Michael McCarthy in his book Moth Snowstorm remembers evening drives when moths filled the headlights like snowflakes in a blizzard. Memories of summer always include sounds of insect life, children happily chasing butterflies and catching lightening bugs.
Insects have undergone a severe, largely unnoticed decline over at least three decades. Scientists have now documented the decline and studied its causes. A 2017 study in Germany, revealed a shocking 76% decline in insect biomass in nature preserves. Fewer insects are present, and their ranges are restricted. A review study published this month in Biological Conservation reports that 40% of insect species worldwide are threatened with extinction. Butterflies (Lepidoptera), wasps and bees (Hymenoptera), and dung beetles (Coleoptera) are most affected. The reasons for the decline include habitat loss to intensive agriculture and urbanization, pesticides, fungicides and fertilizers; invasive species; and climate change. A few common and generalist species are increasing in number, occupying vacant ecological niches, but they are unlikely to be adequate substitutes.
Three broad categories of insects – decomposers, carnivores, and herbivores – support life on earth. Decomposers feed on dead or rotten plants, animals, and excrement clearing waste, recycling nutrients, and building humus. Carnivores prey on or parasitize other animals. We rely on insect carnivores for integrated pest management. Herbivores include pollinators and leaf-eating insects. Pollinators are necessary for plant regeneration, including many foods we eat. Leaf-eating insects and the insects that prey on them are essential diets for a wide range of birds, mammals, reptiles, and amphibians. Indeed, our nesting birds feed leaf-eating insects to their young in spring when no seeds are available. In addition to documented decreases in animal life because of fewer insects, scientists anticipate further cascading effects on animal populations. A mass extinction of insects will result in a mass extinction of animals and affect human populations, too.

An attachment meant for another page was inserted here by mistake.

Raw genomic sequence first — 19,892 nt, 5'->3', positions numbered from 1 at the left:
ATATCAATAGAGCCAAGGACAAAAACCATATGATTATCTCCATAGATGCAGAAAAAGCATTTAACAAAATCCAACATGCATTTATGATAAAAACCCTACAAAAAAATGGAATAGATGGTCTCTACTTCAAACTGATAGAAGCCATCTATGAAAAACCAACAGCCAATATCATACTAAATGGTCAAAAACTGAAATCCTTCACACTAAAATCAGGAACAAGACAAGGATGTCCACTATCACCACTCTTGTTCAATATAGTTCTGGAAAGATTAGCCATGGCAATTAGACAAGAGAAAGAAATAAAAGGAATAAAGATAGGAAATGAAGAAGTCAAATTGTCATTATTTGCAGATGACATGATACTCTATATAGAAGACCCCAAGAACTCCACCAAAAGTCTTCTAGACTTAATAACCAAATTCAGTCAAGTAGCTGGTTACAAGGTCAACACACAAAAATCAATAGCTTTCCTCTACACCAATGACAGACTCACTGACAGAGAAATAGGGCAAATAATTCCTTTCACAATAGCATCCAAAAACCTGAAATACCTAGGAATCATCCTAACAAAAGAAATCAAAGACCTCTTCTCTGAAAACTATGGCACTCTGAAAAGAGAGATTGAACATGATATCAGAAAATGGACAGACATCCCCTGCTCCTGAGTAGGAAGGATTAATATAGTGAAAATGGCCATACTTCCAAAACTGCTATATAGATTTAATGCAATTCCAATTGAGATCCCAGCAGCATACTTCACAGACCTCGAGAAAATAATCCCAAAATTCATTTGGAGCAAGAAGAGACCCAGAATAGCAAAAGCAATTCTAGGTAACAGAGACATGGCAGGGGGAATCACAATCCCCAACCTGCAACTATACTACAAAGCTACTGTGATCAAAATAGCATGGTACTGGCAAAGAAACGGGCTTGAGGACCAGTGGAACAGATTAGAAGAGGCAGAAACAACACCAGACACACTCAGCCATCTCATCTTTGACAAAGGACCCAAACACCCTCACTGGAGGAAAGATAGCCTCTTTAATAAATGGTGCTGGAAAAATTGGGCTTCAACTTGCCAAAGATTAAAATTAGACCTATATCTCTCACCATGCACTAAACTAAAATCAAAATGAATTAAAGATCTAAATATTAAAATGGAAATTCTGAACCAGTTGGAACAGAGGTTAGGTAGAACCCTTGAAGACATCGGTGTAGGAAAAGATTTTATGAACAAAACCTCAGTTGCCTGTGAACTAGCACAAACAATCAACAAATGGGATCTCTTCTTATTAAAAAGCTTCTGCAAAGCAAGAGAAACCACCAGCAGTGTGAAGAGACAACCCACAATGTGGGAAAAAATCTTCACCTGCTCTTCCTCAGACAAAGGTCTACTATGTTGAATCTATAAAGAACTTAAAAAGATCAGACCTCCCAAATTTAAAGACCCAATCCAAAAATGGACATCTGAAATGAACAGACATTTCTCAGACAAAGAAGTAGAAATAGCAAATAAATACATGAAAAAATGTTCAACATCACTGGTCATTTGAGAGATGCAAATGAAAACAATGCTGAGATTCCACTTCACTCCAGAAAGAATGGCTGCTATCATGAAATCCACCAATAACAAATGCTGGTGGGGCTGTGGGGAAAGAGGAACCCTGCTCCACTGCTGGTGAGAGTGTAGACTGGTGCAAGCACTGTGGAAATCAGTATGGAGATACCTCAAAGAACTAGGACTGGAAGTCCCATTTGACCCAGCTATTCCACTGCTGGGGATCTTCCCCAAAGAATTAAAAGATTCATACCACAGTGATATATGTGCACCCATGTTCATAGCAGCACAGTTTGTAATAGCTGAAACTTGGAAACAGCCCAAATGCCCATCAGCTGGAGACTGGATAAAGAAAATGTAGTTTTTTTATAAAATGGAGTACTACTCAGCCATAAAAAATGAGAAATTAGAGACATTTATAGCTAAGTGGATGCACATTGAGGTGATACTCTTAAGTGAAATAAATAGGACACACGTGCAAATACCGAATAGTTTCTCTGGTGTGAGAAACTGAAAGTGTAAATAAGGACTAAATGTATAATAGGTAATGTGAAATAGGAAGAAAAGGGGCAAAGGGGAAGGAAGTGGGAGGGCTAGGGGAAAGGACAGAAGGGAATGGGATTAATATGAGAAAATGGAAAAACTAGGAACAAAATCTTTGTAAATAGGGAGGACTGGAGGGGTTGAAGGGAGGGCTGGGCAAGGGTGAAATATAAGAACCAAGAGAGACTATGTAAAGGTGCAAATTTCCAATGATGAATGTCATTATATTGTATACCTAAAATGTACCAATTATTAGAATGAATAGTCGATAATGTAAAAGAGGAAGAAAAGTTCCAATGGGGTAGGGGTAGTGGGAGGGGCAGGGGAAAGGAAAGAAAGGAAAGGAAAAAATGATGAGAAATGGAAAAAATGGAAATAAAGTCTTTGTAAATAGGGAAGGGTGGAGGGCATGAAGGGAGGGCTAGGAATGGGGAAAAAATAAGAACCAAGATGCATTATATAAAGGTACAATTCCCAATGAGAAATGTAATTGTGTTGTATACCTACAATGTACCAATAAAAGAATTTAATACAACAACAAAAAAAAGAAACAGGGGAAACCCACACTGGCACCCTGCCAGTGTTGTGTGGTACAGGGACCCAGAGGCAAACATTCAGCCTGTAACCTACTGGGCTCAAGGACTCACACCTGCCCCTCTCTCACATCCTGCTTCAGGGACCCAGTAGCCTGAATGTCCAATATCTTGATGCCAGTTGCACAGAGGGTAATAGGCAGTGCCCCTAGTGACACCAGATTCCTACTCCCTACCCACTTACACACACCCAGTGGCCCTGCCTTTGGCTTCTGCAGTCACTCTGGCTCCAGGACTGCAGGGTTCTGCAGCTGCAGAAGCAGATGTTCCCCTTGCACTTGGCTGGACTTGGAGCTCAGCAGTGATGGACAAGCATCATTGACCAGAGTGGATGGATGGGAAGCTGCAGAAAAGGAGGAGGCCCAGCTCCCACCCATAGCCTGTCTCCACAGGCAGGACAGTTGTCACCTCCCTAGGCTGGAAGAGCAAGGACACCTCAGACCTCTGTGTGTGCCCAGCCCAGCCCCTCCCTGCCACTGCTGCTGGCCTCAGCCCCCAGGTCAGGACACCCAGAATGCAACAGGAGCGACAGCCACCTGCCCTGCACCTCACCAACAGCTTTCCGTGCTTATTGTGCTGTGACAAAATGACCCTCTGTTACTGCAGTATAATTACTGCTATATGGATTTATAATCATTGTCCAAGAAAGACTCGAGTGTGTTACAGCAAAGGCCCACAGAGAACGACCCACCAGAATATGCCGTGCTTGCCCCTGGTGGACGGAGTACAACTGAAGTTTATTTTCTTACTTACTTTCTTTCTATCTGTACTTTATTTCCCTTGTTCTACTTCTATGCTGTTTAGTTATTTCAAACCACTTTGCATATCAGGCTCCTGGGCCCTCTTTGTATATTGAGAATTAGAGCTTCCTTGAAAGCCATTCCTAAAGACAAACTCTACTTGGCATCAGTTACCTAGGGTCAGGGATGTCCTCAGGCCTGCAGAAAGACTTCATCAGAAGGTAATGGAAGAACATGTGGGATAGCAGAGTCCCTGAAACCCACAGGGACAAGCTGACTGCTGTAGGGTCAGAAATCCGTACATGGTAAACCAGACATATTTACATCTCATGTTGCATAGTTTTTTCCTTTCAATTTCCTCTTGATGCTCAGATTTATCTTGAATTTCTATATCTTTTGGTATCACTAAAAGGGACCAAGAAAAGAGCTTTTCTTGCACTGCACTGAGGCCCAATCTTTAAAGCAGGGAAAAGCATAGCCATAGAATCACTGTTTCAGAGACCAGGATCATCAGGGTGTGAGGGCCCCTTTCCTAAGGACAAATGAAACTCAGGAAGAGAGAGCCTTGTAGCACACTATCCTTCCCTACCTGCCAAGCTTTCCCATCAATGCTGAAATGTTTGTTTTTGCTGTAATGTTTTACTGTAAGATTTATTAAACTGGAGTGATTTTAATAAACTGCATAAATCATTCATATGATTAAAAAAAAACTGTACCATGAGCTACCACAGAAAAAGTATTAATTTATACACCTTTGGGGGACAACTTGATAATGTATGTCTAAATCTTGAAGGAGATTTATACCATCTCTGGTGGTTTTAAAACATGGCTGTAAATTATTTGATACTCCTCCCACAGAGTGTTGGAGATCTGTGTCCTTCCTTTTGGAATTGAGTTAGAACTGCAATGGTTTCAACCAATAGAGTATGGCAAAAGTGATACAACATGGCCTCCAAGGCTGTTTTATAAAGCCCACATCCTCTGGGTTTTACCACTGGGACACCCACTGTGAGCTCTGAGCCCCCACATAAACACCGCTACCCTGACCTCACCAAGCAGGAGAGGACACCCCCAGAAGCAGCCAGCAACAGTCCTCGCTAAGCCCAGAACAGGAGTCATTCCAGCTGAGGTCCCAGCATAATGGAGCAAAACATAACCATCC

What can we do to stop the insect decline?
We can increase insect habitat by:
- Planting native species. While some generalist pollinators will visit non-native plants, leaf-eating insects and specialist pollinators rely often exclusively on plants they evolved with. Without those native plants, they starve. Plant many different species in a succession of bloom times from early spring to late fall. Think shrubs and trees, not just flowers. Find some of the best native plants by visiting Doug Tallamy’s website Bringing Nature Home or the Lady Bird Johnson Wildflower Center. Look for our insect display coming soon to the Norwich Post Office.
- Do not spray with herbicides, fungicides, or pesticides, especially neonicotinoids, which are highly toxic to bees. Use the Xerces Society website to print out the names of neonicotinoids so you can avoid them. Insist on plants and seeds that are neonicotinoid-free. Use horticultural oils if you have to spray.
- Leave bare ground. Many native solitary bees are ground-nesting and require bare soil. These are not yellow jackets. They do not sting.
- Reduce your lawn and increase edge habitat. Raise your lawn mower as high as possible, mow infrequently, and leave clippings on the lawn. Leave as much ‘natural’ edge as possible.
- Reduce deer overbrowse by using repellents such as Liquid Fence, fencing, or support measures to reduce local deer populations to sustainable levels.
Support agricultural practices that benefit insects. Buy organic as much as possible. Buy from farms that use regenerative and pollinator-friendly farming practices.
Remove invasive species and avoid planting non-natives as much as possible.
Adopt practices and support policies and procedures that reduce climate change and pollution. Although insects in New England are somewhat less susceptible to climate change than those in the tropics, they are under stress from many sources. Pollution from sewer plants and farming have serious effects on insects, especially aquatic insects.
Participate in citizen science projects involving insects. Vermont Center for Ecostudies is starting a bumblebee surveying project that should include our area by 2020. You can contribute to iNaturalist Vermont and eButterfly. Details are at the Vermont Center for Ecostudies website.